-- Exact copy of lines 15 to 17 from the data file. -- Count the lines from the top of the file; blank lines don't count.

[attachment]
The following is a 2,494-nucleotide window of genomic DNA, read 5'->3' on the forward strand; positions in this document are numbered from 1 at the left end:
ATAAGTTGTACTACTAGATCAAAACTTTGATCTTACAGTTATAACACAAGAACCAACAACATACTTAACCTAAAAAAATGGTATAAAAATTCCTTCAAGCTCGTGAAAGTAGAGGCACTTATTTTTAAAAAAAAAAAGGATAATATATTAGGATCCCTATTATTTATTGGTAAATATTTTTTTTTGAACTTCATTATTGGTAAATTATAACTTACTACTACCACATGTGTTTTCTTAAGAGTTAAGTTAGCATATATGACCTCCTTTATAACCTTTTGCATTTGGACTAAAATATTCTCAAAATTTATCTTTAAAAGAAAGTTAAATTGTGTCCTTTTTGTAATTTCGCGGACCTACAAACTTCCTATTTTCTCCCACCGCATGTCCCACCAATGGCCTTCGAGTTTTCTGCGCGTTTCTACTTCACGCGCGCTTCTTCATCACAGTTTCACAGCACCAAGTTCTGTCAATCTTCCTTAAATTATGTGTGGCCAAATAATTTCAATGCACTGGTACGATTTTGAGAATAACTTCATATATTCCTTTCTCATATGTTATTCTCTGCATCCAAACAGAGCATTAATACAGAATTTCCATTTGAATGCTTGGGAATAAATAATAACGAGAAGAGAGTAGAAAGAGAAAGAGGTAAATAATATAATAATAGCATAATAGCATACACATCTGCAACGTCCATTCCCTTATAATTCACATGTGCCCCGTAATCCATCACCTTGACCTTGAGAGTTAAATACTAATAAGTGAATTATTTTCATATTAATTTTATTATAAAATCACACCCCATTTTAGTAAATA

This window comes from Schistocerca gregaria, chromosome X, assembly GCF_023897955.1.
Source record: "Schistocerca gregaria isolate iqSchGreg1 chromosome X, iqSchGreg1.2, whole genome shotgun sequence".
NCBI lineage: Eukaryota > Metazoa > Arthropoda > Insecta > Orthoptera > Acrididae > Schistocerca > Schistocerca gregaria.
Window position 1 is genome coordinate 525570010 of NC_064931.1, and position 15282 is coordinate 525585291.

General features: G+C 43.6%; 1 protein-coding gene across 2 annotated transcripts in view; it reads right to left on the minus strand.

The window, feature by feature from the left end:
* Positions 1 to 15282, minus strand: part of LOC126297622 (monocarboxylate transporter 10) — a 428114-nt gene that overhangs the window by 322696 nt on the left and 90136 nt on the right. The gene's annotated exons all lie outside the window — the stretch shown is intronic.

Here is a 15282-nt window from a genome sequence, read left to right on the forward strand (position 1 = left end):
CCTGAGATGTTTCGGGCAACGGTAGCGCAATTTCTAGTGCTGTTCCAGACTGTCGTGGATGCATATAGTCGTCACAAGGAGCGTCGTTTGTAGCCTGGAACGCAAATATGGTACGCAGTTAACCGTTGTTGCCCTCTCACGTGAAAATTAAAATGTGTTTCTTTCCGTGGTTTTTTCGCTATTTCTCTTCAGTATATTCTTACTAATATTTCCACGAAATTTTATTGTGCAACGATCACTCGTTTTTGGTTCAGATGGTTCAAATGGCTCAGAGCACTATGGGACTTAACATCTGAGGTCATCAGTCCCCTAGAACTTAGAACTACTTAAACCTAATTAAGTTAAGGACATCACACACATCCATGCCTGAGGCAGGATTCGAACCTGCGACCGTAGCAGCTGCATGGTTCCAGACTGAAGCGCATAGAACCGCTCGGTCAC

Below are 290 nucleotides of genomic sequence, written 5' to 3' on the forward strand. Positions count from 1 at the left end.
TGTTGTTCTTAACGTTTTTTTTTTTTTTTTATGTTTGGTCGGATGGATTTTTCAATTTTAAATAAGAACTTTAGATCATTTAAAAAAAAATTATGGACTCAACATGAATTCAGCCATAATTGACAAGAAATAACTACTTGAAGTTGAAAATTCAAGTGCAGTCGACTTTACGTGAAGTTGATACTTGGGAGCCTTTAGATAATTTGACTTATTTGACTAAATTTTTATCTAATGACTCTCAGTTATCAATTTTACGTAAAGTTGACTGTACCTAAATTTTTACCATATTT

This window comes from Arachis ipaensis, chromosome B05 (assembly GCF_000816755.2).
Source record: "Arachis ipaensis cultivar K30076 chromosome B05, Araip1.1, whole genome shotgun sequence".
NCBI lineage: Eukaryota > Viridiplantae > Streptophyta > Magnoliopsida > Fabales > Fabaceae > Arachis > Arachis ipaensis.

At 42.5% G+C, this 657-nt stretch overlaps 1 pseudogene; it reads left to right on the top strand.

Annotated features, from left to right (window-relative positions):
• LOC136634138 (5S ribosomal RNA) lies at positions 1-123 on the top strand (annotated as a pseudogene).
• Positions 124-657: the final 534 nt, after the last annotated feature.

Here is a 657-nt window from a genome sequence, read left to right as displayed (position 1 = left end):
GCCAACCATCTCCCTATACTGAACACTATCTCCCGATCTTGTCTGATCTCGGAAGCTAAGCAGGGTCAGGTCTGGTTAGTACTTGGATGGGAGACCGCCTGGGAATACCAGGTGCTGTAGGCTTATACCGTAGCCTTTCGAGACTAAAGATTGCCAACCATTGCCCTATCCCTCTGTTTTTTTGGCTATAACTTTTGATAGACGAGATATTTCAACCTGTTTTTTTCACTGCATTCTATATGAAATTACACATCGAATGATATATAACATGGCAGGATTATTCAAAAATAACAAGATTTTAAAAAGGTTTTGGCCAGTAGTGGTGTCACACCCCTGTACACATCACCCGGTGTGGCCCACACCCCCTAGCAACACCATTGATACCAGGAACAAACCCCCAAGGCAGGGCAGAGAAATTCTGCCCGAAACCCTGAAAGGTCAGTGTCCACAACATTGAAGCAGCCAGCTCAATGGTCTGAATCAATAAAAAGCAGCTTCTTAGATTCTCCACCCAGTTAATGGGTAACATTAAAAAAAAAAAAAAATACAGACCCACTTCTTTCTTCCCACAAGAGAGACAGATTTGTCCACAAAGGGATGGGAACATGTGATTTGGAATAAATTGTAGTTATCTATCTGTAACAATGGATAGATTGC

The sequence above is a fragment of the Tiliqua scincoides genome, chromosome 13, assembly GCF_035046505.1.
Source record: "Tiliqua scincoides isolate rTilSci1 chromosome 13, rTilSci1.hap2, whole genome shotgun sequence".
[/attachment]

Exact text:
Source record: "Arachis ipaensis cultivar K30076 chromosome B05, Araip1.1, whole genome shotgun sequence".
NCBI lineage: Eukaryota > Viridiplantae > Streptophyta > Magnoliopsida > Fabales > Fabaceae > Arachis > Arachis ipaensis.

At 42.5% G+C, this 657-nt stretch overlaps 1 pseudogene; it reads left to right on the top strand.